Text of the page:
Recently, Ken Perlin invited me to speak with him at YHouse about VR. In a quaint new venues in NYC’s lower east side, Caveat was filled with a couple dozen forward-thinking individuals from a wide range of backgrounds. HCI, astrophysics, education… For the first time ever, when I asked the audience who had tried VR, every hand in the room went up. Pushing further, I asked who had tried interactive VR beyond 360 video. Almost half the hands in the room dropped.
Let’s face it, 360 video is synonymous with VR in the eyes of the mass market.
I hear the debate over whether 360 video is virtual reality almost daily. I hear the purists’ perspective – 360 is not interactive, it doesn’t have room scale tracking or can’t support ambisonic audio. I get it, and for the record, I agree. But there’s a bigger picture here than theoretical debates.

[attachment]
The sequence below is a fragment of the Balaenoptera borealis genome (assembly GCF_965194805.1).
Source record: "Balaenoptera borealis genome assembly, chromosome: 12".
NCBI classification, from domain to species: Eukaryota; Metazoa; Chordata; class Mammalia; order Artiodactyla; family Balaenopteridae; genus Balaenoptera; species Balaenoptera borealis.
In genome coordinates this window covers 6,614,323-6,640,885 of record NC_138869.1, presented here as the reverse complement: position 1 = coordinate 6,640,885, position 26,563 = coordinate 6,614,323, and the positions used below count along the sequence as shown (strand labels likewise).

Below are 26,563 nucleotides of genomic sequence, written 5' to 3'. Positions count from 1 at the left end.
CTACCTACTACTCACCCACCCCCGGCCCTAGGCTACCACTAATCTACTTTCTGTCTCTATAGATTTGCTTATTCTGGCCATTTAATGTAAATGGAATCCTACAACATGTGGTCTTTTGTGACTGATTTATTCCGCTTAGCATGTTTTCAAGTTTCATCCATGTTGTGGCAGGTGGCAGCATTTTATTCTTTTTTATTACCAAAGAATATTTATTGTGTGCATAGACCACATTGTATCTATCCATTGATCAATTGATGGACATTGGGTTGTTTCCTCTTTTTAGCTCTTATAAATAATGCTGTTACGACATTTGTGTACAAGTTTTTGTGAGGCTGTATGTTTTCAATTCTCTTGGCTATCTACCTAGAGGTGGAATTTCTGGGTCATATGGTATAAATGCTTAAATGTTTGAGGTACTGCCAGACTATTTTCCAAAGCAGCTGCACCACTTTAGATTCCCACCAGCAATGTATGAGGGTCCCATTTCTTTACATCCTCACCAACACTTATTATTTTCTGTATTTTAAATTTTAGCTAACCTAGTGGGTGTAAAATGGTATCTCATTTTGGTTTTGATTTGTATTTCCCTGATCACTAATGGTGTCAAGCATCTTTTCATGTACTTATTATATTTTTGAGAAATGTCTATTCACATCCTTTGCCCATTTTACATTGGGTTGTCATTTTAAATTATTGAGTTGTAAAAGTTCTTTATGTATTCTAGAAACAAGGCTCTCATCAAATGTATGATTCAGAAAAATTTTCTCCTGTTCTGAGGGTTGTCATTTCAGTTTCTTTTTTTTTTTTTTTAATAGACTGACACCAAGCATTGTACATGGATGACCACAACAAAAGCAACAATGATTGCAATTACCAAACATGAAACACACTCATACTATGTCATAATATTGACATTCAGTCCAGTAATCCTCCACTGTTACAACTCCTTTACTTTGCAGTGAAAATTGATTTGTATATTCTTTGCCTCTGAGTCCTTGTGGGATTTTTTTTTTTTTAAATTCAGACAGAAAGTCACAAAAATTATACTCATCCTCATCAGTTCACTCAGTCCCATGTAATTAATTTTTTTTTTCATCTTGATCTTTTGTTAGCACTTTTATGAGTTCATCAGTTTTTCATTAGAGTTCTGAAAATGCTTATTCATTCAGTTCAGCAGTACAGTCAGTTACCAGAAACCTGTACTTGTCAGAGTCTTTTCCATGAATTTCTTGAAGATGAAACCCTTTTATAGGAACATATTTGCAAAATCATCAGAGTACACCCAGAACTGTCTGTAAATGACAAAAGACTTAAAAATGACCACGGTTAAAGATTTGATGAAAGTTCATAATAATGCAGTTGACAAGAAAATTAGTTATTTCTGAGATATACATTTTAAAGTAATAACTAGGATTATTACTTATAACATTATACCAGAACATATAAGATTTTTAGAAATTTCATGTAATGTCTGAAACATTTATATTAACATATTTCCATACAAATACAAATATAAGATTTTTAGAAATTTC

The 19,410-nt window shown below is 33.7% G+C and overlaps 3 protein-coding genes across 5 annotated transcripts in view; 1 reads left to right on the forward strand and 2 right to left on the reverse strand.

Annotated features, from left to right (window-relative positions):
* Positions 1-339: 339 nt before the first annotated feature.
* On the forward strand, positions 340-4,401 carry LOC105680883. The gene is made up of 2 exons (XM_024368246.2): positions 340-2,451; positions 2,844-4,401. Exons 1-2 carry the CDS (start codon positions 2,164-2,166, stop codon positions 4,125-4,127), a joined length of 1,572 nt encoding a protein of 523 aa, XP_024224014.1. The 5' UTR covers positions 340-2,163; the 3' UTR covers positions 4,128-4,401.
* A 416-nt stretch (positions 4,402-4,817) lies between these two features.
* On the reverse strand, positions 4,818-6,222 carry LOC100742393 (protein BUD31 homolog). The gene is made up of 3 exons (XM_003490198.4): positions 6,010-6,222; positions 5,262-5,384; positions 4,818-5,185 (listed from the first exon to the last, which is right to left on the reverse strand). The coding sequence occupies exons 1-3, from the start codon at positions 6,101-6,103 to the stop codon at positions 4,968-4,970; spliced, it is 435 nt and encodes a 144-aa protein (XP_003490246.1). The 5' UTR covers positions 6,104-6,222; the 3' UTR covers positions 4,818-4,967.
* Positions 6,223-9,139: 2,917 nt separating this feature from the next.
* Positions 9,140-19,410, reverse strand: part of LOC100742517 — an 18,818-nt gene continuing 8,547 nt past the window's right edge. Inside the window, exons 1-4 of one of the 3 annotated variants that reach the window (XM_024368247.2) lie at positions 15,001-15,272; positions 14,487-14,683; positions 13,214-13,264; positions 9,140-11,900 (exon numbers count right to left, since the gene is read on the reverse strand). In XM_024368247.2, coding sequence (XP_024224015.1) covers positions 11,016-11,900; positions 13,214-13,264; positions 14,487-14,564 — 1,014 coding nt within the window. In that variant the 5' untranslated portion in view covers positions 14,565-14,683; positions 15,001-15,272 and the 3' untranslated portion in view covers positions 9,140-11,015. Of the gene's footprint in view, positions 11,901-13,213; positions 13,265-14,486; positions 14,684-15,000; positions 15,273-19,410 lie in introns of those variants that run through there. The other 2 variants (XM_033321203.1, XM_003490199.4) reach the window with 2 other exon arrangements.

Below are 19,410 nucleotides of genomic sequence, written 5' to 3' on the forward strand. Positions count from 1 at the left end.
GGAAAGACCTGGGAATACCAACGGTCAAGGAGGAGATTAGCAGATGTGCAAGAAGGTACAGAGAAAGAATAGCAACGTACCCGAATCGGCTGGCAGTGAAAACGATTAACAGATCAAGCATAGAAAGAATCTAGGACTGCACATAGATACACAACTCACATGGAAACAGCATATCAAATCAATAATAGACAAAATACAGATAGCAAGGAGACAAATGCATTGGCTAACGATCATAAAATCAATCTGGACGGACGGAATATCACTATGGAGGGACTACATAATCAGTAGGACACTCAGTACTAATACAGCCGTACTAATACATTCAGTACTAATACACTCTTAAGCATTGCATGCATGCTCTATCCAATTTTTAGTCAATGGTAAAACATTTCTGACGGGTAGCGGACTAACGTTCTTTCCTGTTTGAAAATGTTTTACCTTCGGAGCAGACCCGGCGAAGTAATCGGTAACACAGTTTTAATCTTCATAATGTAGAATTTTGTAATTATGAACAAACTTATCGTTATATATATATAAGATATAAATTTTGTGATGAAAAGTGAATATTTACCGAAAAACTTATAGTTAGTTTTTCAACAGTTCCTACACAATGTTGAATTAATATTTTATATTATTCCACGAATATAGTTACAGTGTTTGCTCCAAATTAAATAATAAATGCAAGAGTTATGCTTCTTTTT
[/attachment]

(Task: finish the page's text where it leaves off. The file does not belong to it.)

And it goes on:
It’s not just the tech that is evolving, we are too.
360 video serves an important function: it’s a stepping stone for mass adoption. If you aren’t a gamer, it’s likely you aren’t naturally going to attempt to navigate a virtual environment. There’s a high percentage chance that you aren’t even going to turn around. Inevitably when audiences encounter 360 videos at film festivals, they stare directly ahead until prompted to turn their heads. Audiences have been conditioned for centuries to look in a single direction for content. It’s a habit that needs to be broken to fully embrace immersive content.
So if you want VR to succeed, stop denigrating 360 video and the audiences who are going against their learned behavior. Start making better spherical content. (Can someone please finance / make another “Help!“?) Leverage the spherical content into interactive content. Truth be told, immersive tech’s not ready. So don’t expect people to be either.